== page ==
Hiking Guide to Wahkeena Falls

Wahkeena Fall is a popular waterfall located just 30 minutes outside of Portland, Oregon. It’s a great waterfall and hike to visit for tourists or locals alike. In this hiking guide, I am covering how to get there, what to expect on the hike and other tips. This post is similar to my Multnomah Falls post since Multnomah Falls is connected to this hike. If you want to read that post, which includes info about the permit system coming in May 2022, you can read that post here.

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Hiking Guide to Wahkeena Falls


If you’re coming from Portland, you will follow I-84 East for 23 miles. You will take exit 31 on the left to enter the main parking lot for Multnomah fallsThere is no parking fee or pass required. This is the parking lot your map will take you to if you search “Wahkeena Falls Trailhead.” Once you’re in the parking lot, you will be able to see the falls. To get to the falls from the parking lot, take the tunnel just south of the visitor information booth. You’ll cross the street and see the lodge to your right. Head towards the lodge and take the path behind the concrete barriers. There will be a sign pointing to the Wahkeena Falls connection trail that is 0.4 miles long to the trailhead.

There is additional parking in front of the trailhead, but I don’t find that the maps take you there so I find these directions the best way to get there with ample parking and a way to see Multnomah Falls, too!

Shuttle Access

If you don’t have access to a car, you can take a shuttle. There are a few different options for a shuttle. The first option is the CAT public transport which operates 7 days a week. You can find the schedule for this shuttle here. For more info on how to use this shuttle, you can find the info here. For the CAT transit, a one-day pass will cost $15 and covers one adult and one child.

Another shuttle option for the high season, or weekends on the shoulder season, is the waterfall trolley. You can find the schedule for this trolley here. The ticket for this trolley is $20 and more information about how to take the trolley can be found on the website here. The final option for a shuttle is the sasquatch shuttle which is only open during the on-season and opens back up on May 6th. You can find more information about the sasquatch shuttle on the website, here.


There are a couple of different options for hike lengths if you’re wanting to hike to Wahkeena Falls. I recommend the loop that includes Multnomah Falls if you’re wanting a longer hike. If you want a short hike, then I recommend just hiking up to the falls and turning around to hike back once you reach it.

Both trails can be used year-round. Just remember to bring waterproof boots if you’re hiking during the rainy season. I last went in December and there are some areas where you need to cross water where waterfalls are falling over the trail. My mom broke her hand one time crossing one of these sections on the trail, so be careful!

Wahkeena Falls Loop

The option that I recommend is the Wahkeena Falls Loop. If you take this trail, it’s 6.1 miles with an elevation gain of 1,750 ft. You can begin at the Multnomah Falls trailhead if you want to go counterclockwise. To go clockwise, you will begin at the Wahkeena Falls trailhead. Throughout the hike, you will stay on the Wahkeena Trail #420 throughout all intersections. This hike is rated moderate and there is a pretty steep incline at the beginning until you reach the top of Multnomah Falls. From here, there is a steady incline that isn’t as steep until you reach the halfway point where you will begin downhill.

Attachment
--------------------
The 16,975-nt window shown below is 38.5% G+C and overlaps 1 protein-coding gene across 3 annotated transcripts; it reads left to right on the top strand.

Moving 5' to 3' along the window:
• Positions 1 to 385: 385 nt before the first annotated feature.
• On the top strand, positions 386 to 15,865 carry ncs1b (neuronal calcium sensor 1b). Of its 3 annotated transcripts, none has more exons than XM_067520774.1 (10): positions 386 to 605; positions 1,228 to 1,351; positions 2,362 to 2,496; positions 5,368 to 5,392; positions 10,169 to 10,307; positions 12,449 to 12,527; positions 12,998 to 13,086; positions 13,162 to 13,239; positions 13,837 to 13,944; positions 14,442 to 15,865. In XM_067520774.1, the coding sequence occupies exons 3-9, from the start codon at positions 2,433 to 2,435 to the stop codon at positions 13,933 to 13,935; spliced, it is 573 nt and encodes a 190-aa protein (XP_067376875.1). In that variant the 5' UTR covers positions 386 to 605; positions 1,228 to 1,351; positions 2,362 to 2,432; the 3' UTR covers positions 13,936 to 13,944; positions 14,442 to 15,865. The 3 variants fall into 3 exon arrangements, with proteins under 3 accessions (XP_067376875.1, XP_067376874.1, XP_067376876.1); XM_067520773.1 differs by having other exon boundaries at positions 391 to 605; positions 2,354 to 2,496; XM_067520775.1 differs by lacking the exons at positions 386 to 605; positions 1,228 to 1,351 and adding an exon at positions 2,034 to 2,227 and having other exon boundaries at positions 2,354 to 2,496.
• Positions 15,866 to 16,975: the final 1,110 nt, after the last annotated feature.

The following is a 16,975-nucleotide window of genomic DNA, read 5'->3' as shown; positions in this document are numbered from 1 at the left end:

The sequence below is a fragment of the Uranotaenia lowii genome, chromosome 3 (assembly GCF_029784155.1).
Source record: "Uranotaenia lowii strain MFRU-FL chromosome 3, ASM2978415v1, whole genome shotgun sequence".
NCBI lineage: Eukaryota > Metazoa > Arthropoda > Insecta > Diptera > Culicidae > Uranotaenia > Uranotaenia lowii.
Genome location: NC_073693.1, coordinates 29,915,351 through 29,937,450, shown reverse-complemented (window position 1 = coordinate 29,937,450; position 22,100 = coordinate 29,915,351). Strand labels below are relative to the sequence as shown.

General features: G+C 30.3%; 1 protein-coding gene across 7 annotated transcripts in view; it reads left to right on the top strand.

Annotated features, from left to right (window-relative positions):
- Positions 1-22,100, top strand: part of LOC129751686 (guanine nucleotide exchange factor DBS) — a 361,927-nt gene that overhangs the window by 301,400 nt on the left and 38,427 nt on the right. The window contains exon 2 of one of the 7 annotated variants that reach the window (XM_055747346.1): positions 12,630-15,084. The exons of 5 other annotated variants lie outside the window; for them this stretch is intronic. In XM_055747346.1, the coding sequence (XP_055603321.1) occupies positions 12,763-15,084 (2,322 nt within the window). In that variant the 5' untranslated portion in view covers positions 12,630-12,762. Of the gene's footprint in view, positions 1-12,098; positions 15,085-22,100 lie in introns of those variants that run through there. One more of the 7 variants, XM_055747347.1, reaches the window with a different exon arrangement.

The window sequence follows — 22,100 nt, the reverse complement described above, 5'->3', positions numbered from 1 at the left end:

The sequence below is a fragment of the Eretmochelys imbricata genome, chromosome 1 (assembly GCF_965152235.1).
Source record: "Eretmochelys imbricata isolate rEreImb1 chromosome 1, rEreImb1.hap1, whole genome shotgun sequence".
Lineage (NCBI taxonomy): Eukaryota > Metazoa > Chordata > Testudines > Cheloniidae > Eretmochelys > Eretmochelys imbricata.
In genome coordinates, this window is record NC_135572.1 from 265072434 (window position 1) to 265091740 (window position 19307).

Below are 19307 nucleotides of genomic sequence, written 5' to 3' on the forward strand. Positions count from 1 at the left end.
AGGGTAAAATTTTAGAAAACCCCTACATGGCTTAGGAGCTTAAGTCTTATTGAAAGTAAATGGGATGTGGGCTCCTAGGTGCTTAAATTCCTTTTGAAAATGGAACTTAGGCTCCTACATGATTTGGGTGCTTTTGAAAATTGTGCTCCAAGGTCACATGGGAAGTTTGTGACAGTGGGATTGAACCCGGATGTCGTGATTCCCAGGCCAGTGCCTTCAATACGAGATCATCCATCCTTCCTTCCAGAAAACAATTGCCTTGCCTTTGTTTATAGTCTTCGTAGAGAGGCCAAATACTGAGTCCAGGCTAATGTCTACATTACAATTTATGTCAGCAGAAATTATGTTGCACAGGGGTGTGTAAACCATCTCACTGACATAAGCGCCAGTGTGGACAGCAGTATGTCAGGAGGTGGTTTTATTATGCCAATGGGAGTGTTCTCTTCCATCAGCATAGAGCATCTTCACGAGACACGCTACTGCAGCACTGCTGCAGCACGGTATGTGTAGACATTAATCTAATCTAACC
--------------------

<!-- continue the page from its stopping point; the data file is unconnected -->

This hike follows the river for a good portion after passing Multnomah Falls if you are going counter-clockwise. By doing the loop, you will also pass several other waterfalls such as Weisendanger Falls, Ecola Falls and Fairy Falls. There is some residual fire damage and charring of trees that you can see on this hike from the 2017 Eagle Creek Fire. However, the underbrush has recovered and the trail is still green and beautiful. By going counterclockwise, you will end at Wahkeena Falls which is a 242 ft waterfall.

Wahkeena Falls Out-and-Back

If you are looking for a shorter hike, you can park at the trailhead and hike up to Wahkeena Falls, and then back down. If you park at Multnomah Falls this trail is a 3.1-mile hike with a 915 ft elevation gain. This portion of the loop is mostly paved, but a small portion is also packed gravel. There are several switchbacks leading up to the trail. This option is easier than the loop but still rated a moderate hike on AllTrails.


  • Arrive early in the morning or late afternoon in the peak seasons to avoid the crowds. The peak season is summer. It’s also especially busy in the late spring and early fall. Multnomah Falls is much busier than the Wahkeena Falls trail, but if you are parking at Multnomah prepare for crowds in that area.
  • There is a permit system that will begin at Multnomah Falls in May 2022, you can read more about that in my post here.
  • I recommend visiting other waterfalls in the area if you have time to hike and explore. If you’re just stopping by, only making it up to the ground view is worth the stop!
  • The road conditions on I-84 can be icy in the winter. Check road conditions before you go if it’s especially cold or expected to snow.


Here is some of my favorite gear to bring with me on hikes that I use:

That’s it for my hiking guide on Wahkeena Falls! It’s a great hike to add on to your visit to Multnomah Falls if you are from out of town. If you’re local, I recommend checking out some of the other hikes in the area too, and I linked a few below.

Thank you so much for reading! If you want to follow along on my hikes and get notified when I post new posts, be sure to follow my Instagram @maddie_deer here or like my Facebook page here.



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